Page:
Holidays are ending; need is not
The gifts have been opened, Christmas dinner consumed, and exhausted revelers may feel ready for that long winter’s nap.
We’re the lucky ones.
For some, the holidays are more struggle than celebration, especially the struggle to put food on the table.
And that struggle doesn’t end with the holidays.
Ever since the start of the recession five years ago, the number of people needing food assistance has steadily climbed.
Over the past two months, the Edmonds Food Bank (The Carol Rowe Memorial Edmonds Food Bank) has served more than 400 families each week – about 1,800 people – double the number they assisted just a couple of years ago.
Volunteer John Becker estimated they would supply as many as 550 families for Christmas.
Fortunately, at this time of year, people are very generous. The food bank’s shelves were well-stocked, and more than 40 volunteers were on hand last week to assist clients (There was no distribution this week.).
Food bank Director Peggy Kennedy, a volunteer for 31 years, praised the outpouring of support.
“People have been extremely generous this year,” she said. “They have gone all-out.”
Volunteers like Al Rutledge, who headed up two food drives in the past two months at Top Food, helped bring in hundreds of pounds of food and supplies.
Boy and Girl Scout troops also stepped up, as well as numerous individuals who wrote checks.
“One lady handed me a check for $500,” Becker said. “Another lady handed me a check for $3,000!
“She said they had been very blessed and wanted to contribute to the food bank.”
Unfortunately, when the holidays end, people get back to their busy lives, forgetting that those who are less fortunate still need help. The shelves are empty; the volunteers drift away.
“In January, everything comes to a screeching halt,” Becker said.
Not only does the food bank still need donations, it needs motivated volunteers – particularly on non-distribution days.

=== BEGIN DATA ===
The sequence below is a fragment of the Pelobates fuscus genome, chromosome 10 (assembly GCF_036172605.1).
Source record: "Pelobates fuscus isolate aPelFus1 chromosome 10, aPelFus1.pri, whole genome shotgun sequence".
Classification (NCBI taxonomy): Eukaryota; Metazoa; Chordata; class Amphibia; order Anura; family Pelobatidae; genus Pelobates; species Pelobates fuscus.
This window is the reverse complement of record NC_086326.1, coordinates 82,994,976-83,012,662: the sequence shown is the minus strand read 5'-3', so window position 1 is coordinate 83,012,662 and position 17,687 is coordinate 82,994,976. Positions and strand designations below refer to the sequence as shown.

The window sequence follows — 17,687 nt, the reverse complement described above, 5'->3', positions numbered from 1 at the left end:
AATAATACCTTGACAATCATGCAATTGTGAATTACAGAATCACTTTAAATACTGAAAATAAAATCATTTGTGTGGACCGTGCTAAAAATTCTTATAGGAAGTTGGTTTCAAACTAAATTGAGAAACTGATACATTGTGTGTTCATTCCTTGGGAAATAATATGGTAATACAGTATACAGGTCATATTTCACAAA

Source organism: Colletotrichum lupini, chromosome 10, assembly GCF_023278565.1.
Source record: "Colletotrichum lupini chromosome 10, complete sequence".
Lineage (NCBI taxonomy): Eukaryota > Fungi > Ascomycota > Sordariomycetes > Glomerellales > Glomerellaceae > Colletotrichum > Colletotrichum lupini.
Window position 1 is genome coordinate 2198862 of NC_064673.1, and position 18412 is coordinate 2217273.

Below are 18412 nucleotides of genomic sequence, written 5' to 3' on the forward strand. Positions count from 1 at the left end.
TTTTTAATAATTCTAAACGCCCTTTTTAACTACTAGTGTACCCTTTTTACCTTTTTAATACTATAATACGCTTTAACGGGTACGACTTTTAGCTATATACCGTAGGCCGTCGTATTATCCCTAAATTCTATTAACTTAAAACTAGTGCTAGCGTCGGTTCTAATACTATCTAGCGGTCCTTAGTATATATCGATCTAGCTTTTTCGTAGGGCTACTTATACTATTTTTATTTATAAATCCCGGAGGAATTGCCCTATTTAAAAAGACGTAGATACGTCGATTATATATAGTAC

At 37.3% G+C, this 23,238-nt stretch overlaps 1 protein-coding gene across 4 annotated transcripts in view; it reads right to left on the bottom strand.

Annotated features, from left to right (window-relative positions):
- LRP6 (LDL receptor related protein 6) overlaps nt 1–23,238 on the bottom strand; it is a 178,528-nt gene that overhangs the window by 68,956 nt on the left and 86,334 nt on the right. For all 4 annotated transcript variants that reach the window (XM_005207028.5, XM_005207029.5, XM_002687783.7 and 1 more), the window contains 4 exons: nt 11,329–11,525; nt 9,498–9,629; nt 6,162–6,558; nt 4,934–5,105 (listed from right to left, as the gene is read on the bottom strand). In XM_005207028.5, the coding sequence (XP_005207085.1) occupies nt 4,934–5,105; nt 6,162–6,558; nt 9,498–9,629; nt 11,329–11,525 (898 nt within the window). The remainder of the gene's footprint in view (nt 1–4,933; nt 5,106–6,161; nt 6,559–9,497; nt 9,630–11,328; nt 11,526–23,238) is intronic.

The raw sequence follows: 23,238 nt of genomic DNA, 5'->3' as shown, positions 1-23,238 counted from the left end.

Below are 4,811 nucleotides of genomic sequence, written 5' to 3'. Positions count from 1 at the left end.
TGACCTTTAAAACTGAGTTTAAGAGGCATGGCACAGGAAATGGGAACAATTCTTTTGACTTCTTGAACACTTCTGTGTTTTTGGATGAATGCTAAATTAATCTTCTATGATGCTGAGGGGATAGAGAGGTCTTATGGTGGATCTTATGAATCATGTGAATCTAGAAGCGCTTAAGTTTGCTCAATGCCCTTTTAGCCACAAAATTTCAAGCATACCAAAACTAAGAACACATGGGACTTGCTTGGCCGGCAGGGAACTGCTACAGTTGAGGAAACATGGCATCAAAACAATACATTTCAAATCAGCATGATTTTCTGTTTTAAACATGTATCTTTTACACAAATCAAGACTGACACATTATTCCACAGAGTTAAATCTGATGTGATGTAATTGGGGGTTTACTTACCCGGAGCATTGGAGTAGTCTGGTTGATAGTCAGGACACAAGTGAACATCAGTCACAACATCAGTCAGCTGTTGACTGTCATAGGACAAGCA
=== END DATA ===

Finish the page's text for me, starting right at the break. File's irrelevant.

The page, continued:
“I need volunteers who want to take on something steady,” Becker said.
For example, the food bank has 42 pickups every week, from government and social service agencies to grocery stores.
Each food bank has to adhere to a specific schedule or risk losing out on receiving needed supplies.
Retirees looking to make a contribution are always welcome. Likewise, young people, perhaps students looking to burnish their resumes, are encouraged.
But Becker said those volunteers must be dependable.
“We need someone who is available every Thursday, or every Saturday,” he said, “and be dedicated to it.”
To learn more about how you can help, contact the food bank at 425-778-5833 or email email@example.com.
If you can’t volunteer, but still want to help, consider making regular donations a part of your weekly grocery shopping list.
In particular, protein is always needed, such as tuna fish or peanut butter. In addition, items for babies and toddlers are in regular demand, including baby food, apple juice, and baby wipes. Of course, you can never go wrong donating money.
Finally, if you need help, don’t hesitate to ask.
Kennedy said they are well aware of how hard it can be to take that step.
“People feel like they’re a failure,” she said, “so we try to make it as pleasant as possible.”
The food bank operates out of the Edmonds United Methodist Church, 828 Caspers St., Edmonds.
It is open 50 weeks a year, serving Edmonds residents from 9:30-11 a.m. Tuesdays and then anyone in need beginning at 11 a.m.
For more information, visit the Edmonds Food Bank website at www.edmondsumc.org.